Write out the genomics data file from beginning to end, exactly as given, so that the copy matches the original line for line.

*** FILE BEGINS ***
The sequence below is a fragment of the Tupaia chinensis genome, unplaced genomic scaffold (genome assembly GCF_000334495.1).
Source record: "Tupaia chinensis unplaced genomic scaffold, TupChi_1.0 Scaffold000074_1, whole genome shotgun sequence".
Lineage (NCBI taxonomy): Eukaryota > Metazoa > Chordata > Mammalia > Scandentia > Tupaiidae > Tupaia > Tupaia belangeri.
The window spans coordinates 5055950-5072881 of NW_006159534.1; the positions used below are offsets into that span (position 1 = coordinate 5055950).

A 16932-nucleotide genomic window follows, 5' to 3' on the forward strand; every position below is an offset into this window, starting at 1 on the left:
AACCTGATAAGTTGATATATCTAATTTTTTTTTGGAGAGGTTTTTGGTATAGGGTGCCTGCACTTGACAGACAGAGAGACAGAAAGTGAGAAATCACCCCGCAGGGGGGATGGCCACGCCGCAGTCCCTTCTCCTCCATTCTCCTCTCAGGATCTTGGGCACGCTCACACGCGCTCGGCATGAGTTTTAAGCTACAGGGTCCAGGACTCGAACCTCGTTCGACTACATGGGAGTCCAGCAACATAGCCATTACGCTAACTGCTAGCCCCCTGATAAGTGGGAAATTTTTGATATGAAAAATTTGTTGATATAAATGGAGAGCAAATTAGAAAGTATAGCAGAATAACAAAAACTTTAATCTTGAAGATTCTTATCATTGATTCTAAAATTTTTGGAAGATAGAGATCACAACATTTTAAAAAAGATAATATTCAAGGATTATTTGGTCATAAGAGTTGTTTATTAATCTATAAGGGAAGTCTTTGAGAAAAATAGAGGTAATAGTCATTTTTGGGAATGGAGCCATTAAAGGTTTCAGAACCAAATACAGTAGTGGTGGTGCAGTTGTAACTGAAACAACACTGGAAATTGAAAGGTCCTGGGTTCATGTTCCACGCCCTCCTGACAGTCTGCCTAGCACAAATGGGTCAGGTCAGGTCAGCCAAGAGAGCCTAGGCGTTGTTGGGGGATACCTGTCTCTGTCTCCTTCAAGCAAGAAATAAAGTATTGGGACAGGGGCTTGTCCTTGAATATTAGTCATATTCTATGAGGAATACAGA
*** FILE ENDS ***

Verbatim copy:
The sequence below is a fragment of the Tupaia chinensis genome, unplaced genomic scaffold (genome assembly GCF_000334495.1).
Source record: "Tupaia chinensis unplaced genomic scaffold, TupChi_1.0 Scaffold000074_1, whole genome shotgun sequence".
Lineage (NCBI taxonomy): Eukaryota > Metazoa > Chordata > Mammalia > Scandentia > Tupaiidae > Tupaia > Tupaia belangeri.
The window spans coordinates 5055950-5072881 of NW_006159534.1; the positions used below are offsets into that span (position 1 = coordinate 5055950).

A 16932-nucleotide genomic window follows, 5' to 3' on the forward strand; every position below is an offset into this window, starting at 1 on the left:
AACCTGATAAGTTGATATATCTAATTTTTTTTTGGAGAGGTTTTTGGTATAGGGTGCCTGCACTTGACAGACAGAGAGACAGAAAGTGAGAAATCACCCCGCAGGGGGGATGGCCACGCCGCAGTCCCTTCTCCTCCATTCTCCTCTCAGGATCTTGGGCACGCTCACACGCGCTCGGCATGAGTTTTAAGCTACAGGGTCCAGGACTCGAACCTCGTTCGACTACATGGGAGTCCAGCAACATAGCCATTACGCTAACTGCTAGCCCCCTGATAAGTGGGAAATTTTTGATATGAAAAATTTGTTGATATAAATGGAGAGCAAATTAGAAAGTATAGCAGAATAACAAAAACTTTAATCTTGAAGATTCTTATCATTGATTCTAAAATTTTTGGAAGATAGAGATCACAACATTTTAAAAAAGATAATATTCAAGGATTATTTGGTCATAAGAGTTGTTTATTAATCTATAAGGGAAGTCTTTGAGAAAAATAGAGGTAATAGTCATTTTTGGGAATGGAGCCATTAAAGGTTTCAGAACCAAATACAGTAGTGGTGGTGCAGTTGTAACTGAAACAACACTGGAAATTGAAAGGTCCTGGGTTCATGTTCCACGCCCTCCTGACAGTCTGCCTAGCACAAATGGGTCAGGTCAGGTCAGCCAAGAGAGCCTAGGCGTTGTTGGGGGATACCTGTCTCTGTCTCCTTCAAGCAAGAAATAAAGTATTGGGACAGGGGCTTGTCCTTGAATATTAGTCATATTCTATGAGGAATACAGA